On the 20th anniversary of the outbreak of the war in Iraq this week, Cardinal Fernando Filoni, then apostolic nuncio to the country, recalled his time in Baghdad where he was sent as a “messenger of peace.”
“I remember this period as one of the most tough periods of my life,” said the cardinal in an interview with Vatican News.
“This was the moment in which not only myself but also the bishops, the priests, the faithful and the people in Iraq, we had the perception of our incapacity to give a different perspective than that of war,” he added.
Cardinal Filoni was appointed as the Vatican’s ambassador to Iraq and Jordan in January 2001 and was at the apostolic nunciature in the Iraqi capital during the US invasion that began on March 20, 2003.
He recalled that Pope John Paul II spoke often of the conflict and about the possibility of solving it through dialogue.
“I say to all: There is still time to negotiate; there is still room for peace, it is never too late to come to an understanding and to continue discussions,” the pope then said.
He reminded that “the use of force represents the last recourse, after having exhausted every other peaceful solution, in keeping with the well-known principles of the UN Charter.”
But based on the assumption that Saddam Hussein had “weapons of mass destruction,” the US ordered air strikes over Baghdad, marking the beginning of a military operation “to disarm Iraq, to free its people, and to defend the world from grave danger.”
US forces toppled Hussen’s regime in a matter of weeks and the search for evidence of Iraq’s so-called “weapons of mass destruction intensified. The weapons were nowhere to be found.
The US military remained in Iraq for eight years. During that time some 4,600 US soldiers and 270,000 Iraqis, mostly civilians, were killed.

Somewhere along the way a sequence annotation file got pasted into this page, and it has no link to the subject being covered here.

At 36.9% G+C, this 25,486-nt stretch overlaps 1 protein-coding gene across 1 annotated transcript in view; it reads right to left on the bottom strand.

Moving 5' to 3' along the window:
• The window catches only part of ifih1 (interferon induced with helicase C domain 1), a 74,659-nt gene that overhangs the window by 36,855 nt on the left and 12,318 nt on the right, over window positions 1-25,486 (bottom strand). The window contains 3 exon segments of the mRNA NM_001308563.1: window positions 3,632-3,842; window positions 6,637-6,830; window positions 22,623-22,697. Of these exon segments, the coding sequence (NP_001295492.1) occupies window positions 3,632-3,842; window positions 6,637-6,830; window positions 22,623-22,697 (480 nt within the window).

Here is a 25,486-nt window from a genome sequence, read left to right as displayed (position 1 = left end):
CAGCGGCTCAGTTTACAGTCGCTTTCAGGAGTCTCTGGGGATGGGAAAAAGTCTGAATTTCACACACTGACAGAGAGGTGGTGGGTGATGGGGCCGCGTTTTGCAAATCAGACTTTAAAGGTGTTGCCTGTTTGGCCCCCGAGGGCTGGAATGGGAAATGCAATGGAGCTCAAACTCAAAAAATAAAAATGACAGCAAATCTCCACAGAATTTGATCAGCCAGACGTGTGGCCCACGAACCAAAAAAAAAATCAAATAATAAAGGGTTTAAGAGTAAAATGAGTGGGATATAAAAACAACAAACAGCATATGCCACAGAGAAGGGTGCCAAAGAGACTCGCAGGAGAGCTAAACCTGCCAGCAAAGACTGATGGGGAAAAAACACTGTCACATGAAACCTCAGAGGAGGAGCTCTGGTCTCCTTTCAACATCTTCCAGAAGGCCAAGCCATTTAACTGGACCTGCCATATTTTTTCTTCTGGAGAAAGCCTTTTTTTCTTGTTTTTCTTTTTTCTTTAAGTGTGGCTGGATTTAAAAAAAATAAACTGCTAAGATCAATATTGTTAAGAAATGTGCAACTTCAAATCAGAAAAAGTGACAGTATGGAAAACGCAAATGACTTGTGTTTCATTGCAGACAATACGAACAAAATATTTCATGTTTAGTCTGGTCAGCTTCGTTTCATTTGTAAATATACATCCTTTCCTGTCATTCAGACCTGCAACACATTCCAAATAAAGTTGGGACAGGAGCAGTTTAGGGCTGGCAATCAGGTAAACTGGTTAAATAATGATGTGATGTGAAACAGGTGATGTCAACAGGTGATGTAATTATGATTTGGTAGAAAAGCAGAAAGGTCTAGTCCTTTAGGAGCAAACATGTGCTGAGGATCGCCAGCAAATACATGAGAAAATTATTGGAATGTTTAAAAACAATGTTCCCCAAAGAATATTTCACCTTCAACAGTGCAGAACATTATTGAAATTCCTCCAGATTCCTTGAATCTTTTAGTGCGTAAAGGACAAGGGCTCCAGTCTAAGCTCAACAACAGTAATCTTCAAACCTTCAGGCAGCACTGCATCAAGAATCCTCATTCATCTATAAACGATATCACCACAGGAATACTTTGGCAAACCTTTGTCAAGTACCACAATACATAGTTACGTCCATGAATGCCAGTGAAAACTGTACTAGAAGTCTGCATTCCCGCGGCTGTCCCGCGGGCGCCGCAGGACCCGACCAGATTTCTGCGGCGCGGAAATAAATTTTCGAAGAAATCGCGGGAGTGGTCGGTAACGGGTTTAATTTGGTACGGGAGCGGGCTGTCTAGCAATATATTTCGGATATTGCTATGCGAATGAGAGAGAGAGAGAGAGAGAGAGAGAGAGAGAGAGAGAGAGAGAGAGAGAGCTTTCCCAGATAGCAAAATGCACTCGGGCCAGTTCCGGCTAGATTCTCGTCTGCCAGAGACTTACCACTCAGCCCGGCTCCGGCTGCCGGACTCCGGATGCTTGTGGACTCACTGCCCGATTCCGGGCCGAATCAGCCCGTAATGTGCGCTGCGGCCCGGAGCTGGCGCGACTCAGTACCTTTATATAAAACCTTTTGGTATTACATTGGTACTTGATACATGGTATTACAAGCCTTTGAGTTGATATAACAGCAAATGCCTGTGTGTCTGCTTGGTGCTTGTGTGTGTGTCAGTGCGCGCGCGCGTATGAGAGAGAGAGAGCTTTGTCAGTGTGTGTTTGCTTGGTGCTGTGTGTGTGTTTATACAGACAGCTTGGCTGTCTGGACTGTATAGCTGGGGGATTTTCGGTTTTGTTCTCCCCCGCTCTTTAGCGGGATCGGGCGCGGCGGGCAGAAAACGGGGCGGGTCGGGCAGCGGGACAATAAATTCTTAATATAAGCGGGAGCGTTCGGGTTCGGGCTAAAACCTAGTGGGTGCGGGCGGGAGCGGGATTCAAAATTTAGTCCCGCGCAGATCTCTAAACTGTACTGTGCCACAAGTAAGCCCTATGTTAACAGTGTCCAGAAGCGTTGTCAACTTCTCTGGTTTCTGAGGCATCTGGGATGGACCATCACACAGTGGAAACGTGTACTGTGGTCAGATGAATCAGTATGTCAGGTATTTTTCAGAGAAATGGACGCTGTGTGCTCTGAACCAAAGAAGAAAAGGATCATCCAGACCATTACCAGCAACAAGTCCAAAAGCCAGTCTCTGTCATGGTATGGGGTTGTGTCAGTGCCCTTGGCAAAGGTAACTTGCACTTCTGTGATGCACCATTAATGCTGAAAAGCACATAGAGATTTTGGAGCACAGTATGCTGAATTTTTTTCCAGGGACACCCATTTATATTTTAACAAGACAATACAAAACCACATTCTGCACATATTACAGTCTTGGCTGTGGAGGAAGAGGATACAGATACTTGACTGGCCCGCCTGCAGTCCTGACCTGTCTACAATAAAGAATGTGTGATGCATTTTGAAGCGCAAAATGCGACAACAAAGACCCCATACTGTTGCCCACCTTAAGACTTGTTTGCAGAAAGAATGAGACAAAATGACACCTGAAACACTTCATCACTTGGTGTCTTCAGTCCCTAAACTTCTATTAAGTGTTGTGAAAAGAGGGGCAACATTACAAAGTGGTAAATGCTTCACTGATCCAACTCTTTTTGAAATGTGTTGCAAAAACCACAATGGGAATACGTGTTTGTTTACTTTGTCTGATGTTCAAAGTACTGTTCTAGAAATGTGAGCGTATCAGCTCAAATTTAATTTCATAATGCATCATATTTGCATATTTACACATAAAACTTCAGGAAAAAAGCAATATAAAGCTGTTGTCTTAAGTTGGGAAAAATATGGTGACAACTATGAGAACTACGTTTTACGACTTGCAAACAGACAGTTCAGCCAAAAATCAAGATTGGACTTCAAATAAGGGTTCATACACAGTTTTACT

Pope John Paul II’s prophetic words regarding “the extremists that could stem from [the war]” proved dramatically true, and insecurity spiralled, fuelling insurgency.
Historians believe that this helped spawn the Islamic State (ISIS) terror group and created a battleground where civil war could take place.
Twenty years later, no one knows with certainty how many people have been killed and wounded in Iraq since the 2003 US invasion.
What was “really terrible,” said Cardinal Filoni, was not having the opportunity to foster dialogue and promoting peace, and he remembered how they were forced “just to accept – fatally – the war.”
“We tried to live this moment witnessing the faith, and our solidarity with the people,” he said. His presence, he said, was intended as a witness that the Church would never abandon a situation where things were difficult, where war was ongoing.
“We are there for solidarity, to assure peace, to defend rights, to be close to Christians, to Catholics, to dialogue [with the other parties],” said the cardinal. “If this is the real reason for our presence, if there is a war, we cannot leave.”
He said that as Church, “we must show ourselves as a part of the people there. We are inserted in the reality.”
“We defended the right of the Church to be here because it’s part of the life of the Iraqi people,” he said.
He said the Church “suffered a lot because, after the end of the regime of Saddam Hussein, the first to be attacked by [fundamentalist] groups were Christians and Catholics.”
“Churches were destroyed, and there were many martyrs,” said the cardinal.
Cardinal Filoni said Pope Francis’s visit to Iraq from March 5-8, 2021, was much more than a simple visit.
“It was a pilgrimage to Iraq, not for the holy sites of Abraham and many other prophets who lived there, but also a pilgrimage for the many martyrs” both inside and outside the Church, because thousands of Iraqi people, including Muslims, “suffered a lot.”
He said it was a pilgrimage that Pope St John Paul II had wanted to undertake, and it was a sign of hope for the future for Christians. – from a Vatican News report
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